2. easily annoyed
3. angry/resentful
4. argues with adults
5. defies or refuses requests
6. deliberately annoys others
7. blames others for mistakes
8. spiteful and vindictive

It cannot be during a mood, psychotic or substance use disorder


What percent of children develop ODD?
What is the sex preference?
What is the usual age of onset?
What % remit?
If they do not remit, what does it progress to?

1-11 with mean of 3.3%
Males> females
typical age of onset is 8yrs
25% remit, but those that don't can progress to conduct disorder


What 2 psychological disorders are kids with ODD at risk for?
What comorbid conditions have increased incidence?

At risk for anxiety and depression
Comorbid with ADHD and substance abuse


What is the definition of a conduct disorder?

What are the 2 main specifiers?

repetitive and persistent pattern of violating the basic rights of others for at least 12 months including three of the following:
1. aggression toward humans and animals
2. destruction of property
3. deceitfulness or theft
4. serious violation of rules

Specify if childhood or adolescent onset
Specify if it is with Limited prosocial emotions meaning 2 of the following:
-lack of remorse/guilt
- callous lack of empathy
- unconcerned about performance
- shallow or deficient affect


A child has been killing frogs in the neighborhood, drawing with permanent marker on neighbors houses, breaking rules in school and lying to his grandmother about going to football practice.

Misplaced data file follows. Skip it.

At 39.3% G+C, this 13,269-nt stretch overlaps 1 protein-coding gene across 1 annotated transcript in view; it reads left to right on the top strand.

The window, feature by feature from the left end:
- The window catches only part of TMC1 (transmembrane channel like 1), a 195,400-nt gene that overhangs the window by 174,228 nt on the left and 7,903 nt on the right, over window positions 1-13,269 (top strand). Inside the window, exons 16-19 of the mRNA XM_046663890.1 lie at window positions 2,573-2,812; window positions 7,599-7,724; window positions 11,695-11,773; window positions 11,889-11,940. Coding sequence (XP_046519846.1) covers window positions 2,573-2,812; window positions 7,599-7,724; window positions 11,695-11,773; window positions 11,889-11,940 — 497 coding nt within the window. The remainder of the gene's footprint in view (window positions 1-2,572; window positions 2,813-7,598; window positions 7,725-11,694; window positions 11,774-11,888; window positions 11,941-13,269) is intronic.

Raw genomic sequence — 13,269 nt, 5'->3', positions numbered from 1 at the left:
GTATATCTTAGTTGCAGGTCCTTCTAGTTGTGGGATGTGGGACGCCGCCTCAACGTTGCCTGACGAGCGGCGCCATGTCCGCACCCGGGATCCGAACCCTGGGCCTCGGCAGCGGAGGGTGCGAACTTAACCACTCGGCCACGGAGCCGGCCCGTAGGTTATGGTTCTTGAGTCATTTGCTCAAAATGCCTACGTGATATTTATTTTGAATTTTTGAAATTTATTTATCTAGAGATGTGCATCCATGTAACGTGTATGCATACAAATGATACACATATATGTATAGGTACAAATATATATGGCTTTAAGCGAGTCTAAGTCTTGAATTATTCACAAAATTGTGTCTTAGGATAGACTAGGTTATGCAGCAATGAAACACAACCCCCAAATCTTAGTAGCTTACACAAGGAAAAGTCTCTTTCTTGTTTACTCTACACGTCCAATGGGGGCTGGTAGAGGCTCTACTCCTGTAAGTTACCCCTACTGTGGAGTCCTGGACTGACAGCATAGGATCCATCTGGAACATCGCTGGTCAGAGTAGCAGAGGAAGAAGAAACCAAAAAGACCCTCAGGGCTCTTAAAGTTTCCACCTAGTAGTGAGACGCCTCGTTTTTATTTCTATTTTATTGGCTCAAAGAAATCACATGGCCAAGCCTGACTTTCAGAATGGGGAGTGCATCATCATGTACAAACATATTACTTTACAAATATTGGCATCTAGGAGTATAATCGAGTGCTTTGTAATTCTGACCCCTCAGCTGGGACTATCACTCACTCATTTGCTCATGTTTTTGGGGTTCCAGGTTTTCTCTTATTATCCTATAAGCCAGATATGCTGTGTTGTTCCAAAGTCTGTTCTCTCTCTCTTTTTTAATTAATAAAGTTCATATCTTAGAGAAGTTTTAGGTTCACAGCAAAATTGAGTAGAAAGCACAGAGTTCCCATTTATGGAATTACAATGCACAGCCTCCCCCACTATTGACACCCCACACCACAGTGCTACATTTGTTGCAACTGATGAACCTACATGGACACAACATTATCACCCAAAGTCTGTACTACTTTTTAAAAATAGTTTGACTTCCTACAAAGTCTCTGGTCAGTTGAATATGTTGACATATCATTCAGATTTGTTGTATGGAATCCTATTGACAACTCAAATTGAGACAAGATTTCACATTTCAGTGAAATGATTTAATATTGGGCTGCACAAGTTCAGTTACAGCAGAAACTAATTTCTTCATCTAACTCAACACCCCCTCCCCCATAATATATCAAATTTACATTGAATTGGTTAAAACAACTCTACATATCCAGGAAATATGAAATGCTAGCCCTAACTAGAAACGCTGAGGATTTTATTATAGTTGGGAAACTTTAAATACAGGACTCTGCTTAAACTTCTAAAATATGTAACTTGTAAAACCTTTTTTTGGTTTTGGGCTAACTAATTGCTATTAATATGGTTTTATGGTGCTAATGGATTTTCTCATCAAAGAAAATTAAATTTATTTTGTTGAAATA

When confronted he shows no remorse or guilt. His grandmother starts crying and he shows callous lack of empathy. His affect shallow and he is unconcerned about what he has been doing.

What is the diagnosis and appropriate specifier?

Conduct disorder with limited prosocial emotions


What are the risks and prognostic factors that lead to conduct disorder?

1. difficult infant temperament, slow resting HR and reduce autonomic fear
2. low verbal IQ
3. chaotic home life, inconsistent parenting, harsh discipline, substance abuse by parents, lack of positive role models, poverty
4. delinquent peer group, neighborhood violence


What percent of children are likely to develop conduct disorder?
Of those that do, what percent will have antisocial personality disorder in adulthood?

4% will have conduct disorder and 40% of them will progress to antisocial personality disorder


What are the comorbid conditions associated with conduct disorder?
** objective 4

1. Bipolar
3. Depression
4. substance abuse
5. psychosis
6. learning disorder



What is required to make the diagnosis of Tourette's syndrome?

1. multiple motor AND one or more verbal tics [verbal appears first]
-motor = wink, shrug, grimace
- vocal = throat clear, echolalia, copralalia, cough
2. must occur many times a day for most days for more than 1 year [with no tic-free periods of over 3 months]
3. onset before 18


What 2 conditions tend to be comorbid with Tourettes?
What is the typical age of onset?
What is the lifetime prevalence?

Onset: 7 years old [boys>girls]
lifetime = 1/2000


What is the etiology of Tourette's?
How does this affect the psychopharmacologic treatment?

It is genetic and is due to impaired regulation of dopamine in the caudate.

1. high potency dopamine antagonists like haliperidol
2. alpha-agonists
3. atypical antipsychotics

1. behavioral technique of habit reversal [counter tic]
2. relaxation